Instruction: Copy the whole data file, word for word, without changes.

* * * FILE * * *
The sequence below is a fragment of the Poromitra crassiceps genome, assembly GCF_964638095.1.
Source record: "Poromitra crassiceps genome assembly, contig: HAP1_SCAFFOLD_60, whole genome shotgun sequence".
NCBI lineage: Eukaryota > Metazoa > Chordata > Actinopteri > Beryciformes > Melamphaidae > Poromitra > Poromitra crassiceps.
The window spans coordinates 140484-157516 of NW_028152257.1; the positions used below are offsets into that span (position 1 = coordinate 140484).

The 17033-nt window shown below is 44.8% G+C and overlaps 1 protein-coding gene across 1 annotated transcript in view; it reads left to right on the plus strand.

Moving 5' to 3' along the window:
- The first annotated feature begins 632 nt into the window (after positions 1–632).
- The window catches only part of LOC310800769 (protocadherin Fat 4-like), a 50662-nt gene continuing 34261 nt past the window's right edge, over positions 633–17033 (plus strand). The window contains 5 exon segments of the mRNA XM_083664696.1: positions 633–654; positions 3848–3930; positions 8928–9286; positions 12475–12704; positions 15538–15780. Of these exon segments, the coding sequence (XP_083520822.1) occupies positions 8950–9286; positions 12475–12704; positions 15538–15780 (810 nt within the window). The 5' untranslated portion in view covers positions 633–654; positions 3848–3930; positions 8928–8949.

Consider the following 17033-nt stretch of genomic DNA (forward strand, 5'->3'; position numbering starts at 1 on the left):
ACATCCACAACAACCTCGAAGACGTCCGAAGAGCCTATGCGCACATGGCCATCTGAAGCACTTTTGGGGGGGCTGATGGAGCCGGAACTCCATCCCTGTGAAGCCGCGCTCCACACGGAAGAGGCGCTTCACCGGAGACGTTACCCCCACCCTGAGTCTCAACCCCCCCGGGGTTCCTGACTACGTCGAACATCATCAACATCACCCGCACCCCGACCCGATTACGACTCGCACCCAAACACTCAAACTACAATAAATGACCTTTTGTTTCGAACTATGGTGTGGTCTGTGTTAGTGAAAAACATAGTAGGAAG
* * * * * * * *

The sequence below is a fragment of the Poromitra crassiceps genome, assembly GCF_964638095.1.
Source record: "Poromitra crassiceps genome assembly, contig: HAP1_SCAFFOLD_60, whole genome shotgun sequence".
NCBI lineage: Eukaryota > Metazoa > Chordata > Actinopteri > Beryciformes > Melamphaidae > Poromitra > Poromitra crassiceps.
The window spans coordinates 140484-157516 of NW_028152257.1; the positions used below are offsets into that span (position 1 = coordinate 140484).

The 17033-nt window shown below is 44.8% G+C and overlaps 1 protein-coding gene across 1 annotated transcript in view; it reads left to right on the plus strand.

Moving 5' to 3' along the window:
- The first annotated feature begins 632 nt into the window (after positions 1–632).
- The window catches only part of LOC310800769 (protocadherin Fat 4-like), a 50662-nt gene continuing 34261 nt past the window's right edge, over positions 633–17033 (plus strand). The window contains 5 exon segments of the mRNA XM_083664696.1: positions 633–654; positions 3848–3930; positions 8928–9286; positions 12475–12704; positions 15538–15780. Of these exon segments, the coding sequence (XP_083520822.1) occupies positions 8950–9286; positions 12475–12704; positions 15538–15780 (810 nt within the window). The 5' untranslated portion in view covers positions 633–654; positions 3848–3930; positions 8928–8949.

Consider the following 17033-nt stretch of genomic DNA (forward strand, 5'->3'; position numbering starts at 1 on the left):
ACATCCACAACAACCTCGAAGACGTCCGAAGAGCCTATGCGCACATGGCCATCTGAAGCACTTTTGGGGGGGCTGATGGAGCCGGAACTCCATCCCTGTGAAGCCGCGCTCCACACGGAAGAGGCGCTTCACCGGAGACGTTACCCCCACCCTGAGTCTCAACCCCCCCGGGGTTCCTGACTACGTCGAACATCATCAACATCACCCGCACCCCGACCCGATTACGACTCGCACCCAAACACTCAAACTACAATAAATGACCTTTTGTTTCGAACTATGGTGTGGTCTGTGTTAGTGAAAAACATAGTAGGAAG